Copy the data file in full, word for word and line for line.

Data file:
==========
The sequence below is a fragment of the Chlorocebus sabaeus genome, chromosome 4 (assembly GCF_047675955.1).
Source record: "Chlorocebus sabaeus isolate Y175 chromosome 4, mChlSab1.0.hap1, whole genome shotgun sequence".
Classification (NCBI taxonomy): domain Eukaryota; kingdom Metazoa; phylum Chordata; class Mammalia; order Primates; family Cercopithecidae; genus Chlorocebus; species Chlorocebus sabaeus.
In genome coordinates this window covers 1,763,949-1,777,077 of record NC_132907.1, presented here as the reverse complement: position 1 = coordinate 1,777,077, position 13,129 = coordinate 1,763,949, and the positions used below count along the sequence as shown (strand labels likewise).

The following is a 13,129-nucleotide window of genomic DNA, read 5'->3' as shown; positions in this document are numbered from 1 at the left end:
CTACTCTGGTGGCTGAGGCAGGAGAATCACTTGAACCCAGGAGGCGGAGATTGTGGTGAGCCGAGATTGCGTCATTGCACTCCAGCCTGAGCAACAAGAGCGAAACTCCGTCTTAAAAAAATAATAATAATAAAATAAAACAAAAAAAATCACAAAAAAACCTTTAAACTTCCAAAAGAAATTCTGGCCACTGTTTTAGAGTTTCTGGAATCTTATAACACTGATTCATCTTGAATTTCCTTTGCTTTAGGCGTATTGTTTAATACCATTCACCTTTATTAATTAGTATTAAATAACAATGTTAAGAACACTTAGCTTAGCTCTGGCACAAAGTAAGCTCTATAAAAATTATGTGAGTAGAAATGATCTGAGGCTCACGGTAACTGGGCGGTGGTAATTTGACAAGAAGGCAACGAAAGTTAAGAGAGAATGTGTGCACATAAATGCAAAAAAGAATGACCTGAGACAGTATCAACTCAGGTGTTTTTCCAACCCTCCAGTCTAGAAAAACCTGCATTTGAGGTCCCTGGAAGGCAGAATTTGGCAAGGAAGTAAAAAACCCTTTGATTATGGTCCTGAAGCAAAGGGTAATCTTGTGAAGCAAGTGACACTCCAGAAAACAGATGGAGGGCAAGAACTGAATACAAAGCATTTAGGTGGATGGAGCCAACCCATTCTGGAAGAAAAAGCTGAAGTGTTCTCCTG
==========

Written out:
The sequence below is a fragment of the Chlorocebus sabaeus genome, chromosome 4 (assembly GCF_047675955.1).
Source record: "Chlorocebus sabaeus isolate Y175 chromosome 4, mChlSab1.0.hap1, whole genome shotgun sequence".
Classification (NCBI taxonomy): domain Eukaryota; kingdom Metazoa; phylum Chordata; class Mammalia; order Primates; family Cercopithecidae; genus Chlorocebus; species Chlorocebus sabaeus.
In genome coordinates this window covers 1,763,949-1,777,077 of record NC_132907.1, presented here as the reverse complement: position 1 = coordinate 1,777,077, position 13,129 = coordinate 1,763,949, and the positions used below count along the sequence as shown (strand labels likewise).

The following is a 13,129-nucleotide window of genomic DNA, read 5'->3' as shown; positions in this document are numbered from 1 at the left end:
CTACTCTGGTGGCTGAGGCAGGAGAATCACTTGAACCCAGGAGGCGGAGATTGTGGTGAGCCGAGATTGCGTCATTGCACTCCAGCCTGAGCAACAAGAGCGAAACTCCGTCTTAAAAAAATAATAATAATAAAATAAAACAAAAAAAATCACAAAAAAACCTTTAAACTTCCAAAAGAAATTCTGGCCACTGTTTTAGAGTTTCTGGAATCTTATAACACTGATTCATCTTGAATTTCCTTTGCTTTAGGCGTATTGTTTAATACCATTCACCTTTATTAATTAGTATTAAATAACAATGTTAAGAACACTTAGCTTAGCTCTGGCACAAAGTAAGCTCTATAAAAATTATGTGAGTAGAAATGATCTGAGGCTCACGGTAACTGGGCGGTGGTAATTTGACAAGAAGGCAACGAAAGTTAAGAGAGAATGTGTGCACATAAATGCAAAAAAGAATGACCTGAGACAGTATCAACTCAGGTGTTTTTCCAACCCTCCAGTCTAGAAAAACCTGCATTTGAGGTCCCTGGAAGGCAGAATTTGGCAAGGAAGTAAAAAACCCTTTGATTATGGTCCTGAAGCAAAGGGTAATCTTGTGAAGCAAGTGACACTCCAGAAAACAGATGGAGGGCAAGAACTGAATACAAAGCATTTAGGTGGATGGAGCCAACCCATTCTGGAAGAAAAAGCTGAAGTGTTCTCCTG